Russian Fairy Tales | Annotated Tale

COMPLETE! Entered into SurLaLune Database in October 2018 with all known ATU Classifications.


We will now turn from the forms under which popular fiction has embodied some of the ideas connected with Fortune and Misfortune, to another strange group of figures--the personifications of certain days of the week. Of these, by far the most important is that of Friday.

               The Russian name for that day, Pyatnitsa, [1] has no such mythological significance as have our own Friday and the French Vendredi. But the day was undoubtedly consecrated by the old Slavonians to some goddess akin to Venus or Freyja, and her worship in ancient times accounts for the superstitions now connected with the name of Friday. According to Afanasief, [2] the Carinthian name for the day, Sibne dan, is a clear proof that it was once holy to Siva, the Lithuanian Seewa, the Slavonic goddess answering to Ceres. In Christian times the personality of the goddess (by whatever name she may have been known) to whom Friday was consecrated became merged in that of St. Prascovia, and she is now frequently addressed by the compound name of "Mother Pyatnitsa-Prascovia." As she is supposed to wander about the houses of the peasants on her holy day, and to be offended if she finds certain kinds of work going on, they are (or at least they used to be) frequently suspended on Fridays. It is a sin, says a time-honored tradition, for a woman to sew, or spin, or weave, or buck linen on a Friday, and similarly for a man to plait bast shoes, twine cord, and the like. Spinning and weaving are especially obnoxious to "Mother Friday," for the dust and refuse thus produced injure her eyes. When this takes place, she revenges herself by plagues of sore-eyes, whitlows and agnails. In some places the villagers go to bed early on Friday evening, believing that "St. Pyatinka" will punish all whom she finds awake when she roams through the cottage. In others they sweep their floors every Thursday evening, that she may not be annoyed by dust or the like when she comes next day. Sometimes, however, she has been seen, says the popular voice, "all pricked with the needles and pierced by the spindles" of the careless woman who sewed and spun on the day they ought to have kept holy in her honor. As for any work begun on a Friday, it is sure to go wrong. [3]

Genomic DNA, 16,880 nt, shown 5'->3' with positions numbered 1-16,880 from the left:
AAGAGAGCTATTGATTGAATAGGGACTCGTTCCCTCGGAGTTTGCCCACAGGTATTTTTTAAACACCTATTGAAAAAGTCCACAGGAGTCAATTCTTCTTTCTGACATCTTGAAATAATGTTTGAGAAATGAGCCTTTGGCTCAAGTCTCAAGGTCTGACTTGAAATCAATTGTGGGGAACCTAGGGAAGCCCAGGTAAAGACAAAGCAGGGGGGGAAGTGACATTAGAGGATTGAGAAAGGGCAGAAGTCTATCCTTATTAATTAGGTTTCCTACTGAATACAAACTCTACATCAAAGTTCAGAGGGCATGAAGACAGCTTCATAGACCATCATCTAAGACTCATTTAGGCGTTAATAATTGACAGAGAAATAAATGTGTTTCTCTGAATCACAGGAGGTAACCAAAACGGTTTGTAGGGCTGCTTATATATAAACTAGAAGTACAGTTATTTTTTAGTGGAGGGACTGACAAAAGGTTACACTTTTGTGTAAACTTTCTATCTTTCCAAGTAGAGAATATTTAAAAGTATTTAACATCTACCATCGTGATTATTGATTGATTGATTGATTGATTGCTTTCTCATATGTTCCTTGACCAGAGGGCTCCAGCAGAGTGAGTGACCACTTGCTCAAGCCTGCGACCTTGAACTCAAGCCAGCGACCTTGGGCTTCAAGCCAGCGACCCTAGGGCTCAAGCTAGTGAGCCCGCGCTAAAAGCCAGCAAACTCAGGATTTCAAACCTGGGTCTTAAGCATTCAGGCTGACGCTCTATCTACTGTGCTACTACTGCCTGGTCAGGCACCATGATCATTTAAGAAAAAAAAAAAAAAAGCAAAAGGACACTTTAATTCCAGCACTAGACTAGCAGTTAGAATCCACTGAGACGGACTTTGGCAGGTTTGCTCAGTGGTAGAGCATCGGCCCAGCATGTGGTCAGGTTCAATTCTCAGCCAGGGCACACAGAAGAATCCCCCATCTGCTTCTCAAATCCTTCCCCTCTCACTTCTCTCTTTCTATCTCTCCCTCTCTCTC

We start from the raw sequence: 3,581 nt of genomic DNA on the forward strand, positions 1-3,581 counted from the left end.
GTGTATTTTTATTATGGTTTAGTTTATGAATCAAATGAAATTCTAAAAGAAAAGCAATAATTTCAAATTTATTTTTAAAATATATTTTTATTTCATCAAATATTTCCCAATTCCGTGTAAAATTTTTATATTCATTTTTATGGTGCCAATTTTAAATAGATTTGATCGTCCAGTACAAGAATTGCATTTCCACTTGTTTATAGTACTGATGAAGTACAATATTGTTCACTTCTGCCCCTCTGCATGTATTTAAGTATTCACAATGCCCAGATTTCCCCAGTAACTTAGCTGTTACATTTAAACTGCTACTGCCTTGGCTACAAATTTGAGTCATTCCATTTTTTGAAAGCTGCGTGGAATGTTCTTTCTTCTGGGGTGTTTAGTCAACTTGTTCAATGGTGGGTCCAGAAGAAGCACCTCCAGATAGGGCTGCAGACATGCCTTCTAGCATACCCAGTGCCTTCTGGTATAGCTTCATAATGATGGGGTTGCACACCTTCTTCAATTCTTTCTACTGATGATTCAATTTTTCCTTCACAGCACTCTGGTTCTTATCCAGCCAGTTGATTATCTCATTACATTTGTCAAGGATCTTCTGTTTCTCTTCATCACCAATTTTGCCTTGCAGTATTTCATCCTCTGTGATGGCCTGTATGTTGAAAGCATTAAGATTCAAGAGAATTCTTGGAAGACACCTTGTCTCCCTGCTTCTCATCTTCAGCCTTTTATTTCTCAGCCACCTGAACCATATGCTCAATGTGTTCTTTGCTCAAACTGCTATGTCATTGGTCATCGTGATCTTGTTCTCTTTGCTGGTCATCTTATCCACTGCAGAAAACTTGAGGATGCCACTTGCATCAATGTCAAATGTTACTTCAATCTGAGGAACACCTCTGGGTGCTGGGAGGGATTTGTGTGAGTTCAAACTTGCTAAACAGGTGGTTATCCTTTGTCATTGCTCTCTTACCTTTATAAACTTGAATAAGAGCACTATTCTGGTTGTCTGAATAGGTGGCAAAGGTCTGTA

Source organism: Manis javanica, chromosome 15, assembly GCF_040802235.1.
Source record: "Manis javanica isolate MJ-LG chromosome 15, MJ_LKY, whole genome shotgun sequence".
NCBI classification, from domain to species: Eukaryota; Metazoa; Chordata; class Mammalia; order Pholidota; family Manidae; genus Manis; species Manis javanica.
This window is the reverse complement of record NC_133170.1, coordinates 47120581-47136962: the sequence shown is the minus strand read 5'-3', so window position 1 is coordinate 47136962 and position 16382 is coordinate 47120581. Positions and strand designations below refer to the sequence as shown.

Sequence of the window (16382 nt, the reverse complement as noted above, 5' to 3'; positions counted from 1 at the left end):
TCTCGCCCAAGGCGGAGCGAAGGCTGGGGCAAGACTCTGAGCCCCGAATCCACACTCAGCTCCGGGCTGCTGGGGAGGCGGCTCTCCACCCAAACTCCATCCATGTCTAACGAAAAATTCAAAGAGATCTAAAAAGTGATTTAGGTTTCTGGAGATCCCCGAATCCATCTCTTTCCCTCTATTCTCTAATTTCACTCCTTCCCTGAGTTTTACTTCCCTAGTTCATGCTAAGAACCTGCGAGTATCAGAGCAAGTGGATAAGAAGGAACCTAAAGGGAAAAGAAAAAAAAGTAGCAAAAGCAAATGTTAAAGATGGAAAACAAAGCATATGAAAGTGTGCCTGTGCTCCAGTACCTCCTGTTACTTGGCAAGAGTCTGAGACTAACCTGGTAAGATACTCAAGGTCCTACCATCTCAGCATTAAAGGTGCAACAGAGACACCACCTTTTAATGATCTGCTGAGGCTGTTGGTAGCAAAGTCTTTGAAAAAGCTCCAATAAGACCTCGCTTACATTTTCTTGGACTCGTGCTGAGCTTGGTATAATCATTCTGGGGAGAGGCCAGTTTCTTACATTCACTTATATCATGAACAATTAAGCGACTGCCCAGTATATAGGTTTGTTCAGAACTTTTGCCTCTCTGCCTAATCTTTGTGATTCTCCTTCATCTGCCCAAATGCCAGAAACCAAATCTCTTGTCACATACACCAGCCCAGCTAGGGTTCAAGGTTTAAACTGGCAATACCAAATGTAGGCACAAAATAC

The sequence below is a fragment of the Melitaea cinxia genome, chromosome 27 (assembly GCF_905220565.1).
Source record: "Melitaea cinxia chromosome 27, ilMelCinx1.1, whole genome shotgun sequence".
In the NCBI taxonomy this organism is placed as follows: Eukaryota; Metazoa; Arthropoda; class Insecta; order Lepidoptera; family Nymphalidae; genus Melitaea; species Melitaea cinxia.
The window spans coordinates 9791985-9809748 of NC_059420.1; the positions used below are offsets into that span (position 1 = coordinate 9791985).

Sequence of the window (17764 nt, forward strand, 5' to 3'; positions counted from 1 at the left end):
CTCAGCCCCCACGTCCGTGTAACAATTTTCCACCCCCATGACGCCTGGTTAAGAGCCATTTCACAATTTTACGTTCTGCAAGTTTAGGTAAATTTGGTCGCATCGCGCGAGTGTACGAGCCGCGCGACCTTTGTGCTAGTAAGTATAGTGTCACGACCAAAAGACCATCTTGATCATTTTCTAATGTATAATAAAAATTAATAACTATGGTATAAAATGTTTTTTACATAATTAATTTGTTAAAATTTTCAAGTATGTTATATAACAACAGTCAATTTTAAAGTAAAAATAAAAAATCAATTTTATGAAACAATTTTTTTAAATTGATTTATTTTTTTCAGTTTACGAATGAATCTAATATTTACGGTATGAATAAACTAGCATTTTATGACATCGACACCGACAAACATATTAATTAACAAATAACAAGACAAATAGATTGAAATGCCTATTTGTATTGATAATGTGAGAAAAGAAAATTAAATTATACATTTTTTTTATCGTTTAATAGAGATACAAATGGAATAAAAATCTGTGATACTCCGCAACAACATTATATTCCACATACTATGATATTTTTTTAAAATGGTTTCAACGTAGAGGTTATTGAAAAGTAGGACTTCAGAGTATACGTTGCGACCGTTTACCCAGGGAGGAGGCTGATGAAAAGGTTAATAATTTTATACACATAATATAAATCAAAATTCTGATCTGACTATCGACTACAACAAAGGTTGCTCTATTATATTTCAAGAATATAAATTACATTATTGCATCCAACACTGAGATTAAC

These remarks will be sufficient to render intelligible the following story of--


THERE was once a certain woman who did not pay due reverence to Mother Friday, but set to work on a distaff-ful of flax, combing and whirling it. She span away till dinner-time, then suddenly sleep fell upon her--such a deep sleep! And when she had gone to sleep, suddenly the door opened and in came Mother Friday, before the eyes of all who were there, clad in a white dress, and in such a rage! And she went straight up to the woman who had been spinning, scooped up from the floor a handful of the dust that had fallen out of the flax, and began stuffing and stuffing that woman's eyes full of it! And when she had stuffed them full, she went off in a rage--disappeared without saying a word.

                 When the woman awoke, she began squalling at the top of her voice about her eyes, but couldn't tell what was the matter with them. The other women, who had been terribly frightened, began to cry out:

                 "Oh, you wretch, you! you've brought a terrible punishment on yourself from Mother Friday."

                 Then they told her all that had taken place. She listened to it all, and then began imploringly:

                 "Mother Friday, forgive me! pardon me, the guilty one! I'll offer thee a taper, and I'll never let friend or foe dishonor thee, Mother!"

                 Well, what do you think? During the night, back came Mother Friday and took the dust out of that woman's eyes, so that she was able to get about again. It's a great sin to dishonor Mother Friday--combing and spinning flax, forsooth!



[1] From pyat = five, Friday being the fifth working day. Similarly Tuesday is called Vtornik, from vtoroi = second; Wednesday is Sereda, "the middle;" Thursday Chetverg, from chetverty = fourth. But Saturday is Subbòta.

[2] P.V.S., i. 230. See also Buslaef, "Ist. Och." pp. 323, 503-4.

[3] A tradition of our own relates that the Lords of the Admiralty, wishing to prove the absurdity of the English sailor's horror of Friday, commenced a ship on a Friday, launched her on a Friday, named her "The Friday," procured a Captain Friday to command her, and sent her to sea on a Friday, and--she was never heard of again.

[4] Afanasief, "Legendui," No. 13. From the Tambof Government.

Bibliographic Information

Tale Title: Friday
Tale Author/Editor: Ralston, William Ralston Shedden
Book Title: Russian Fairy Tales
Book Author/Editor: Ralston, William Ralston Shedden
Publisher: Hurst & Co.
Publication City: New York
Year of Publication: 1873
Country of Origin: Russia
Classification: unclassified

Prev Tale
Next Tale

Back to Top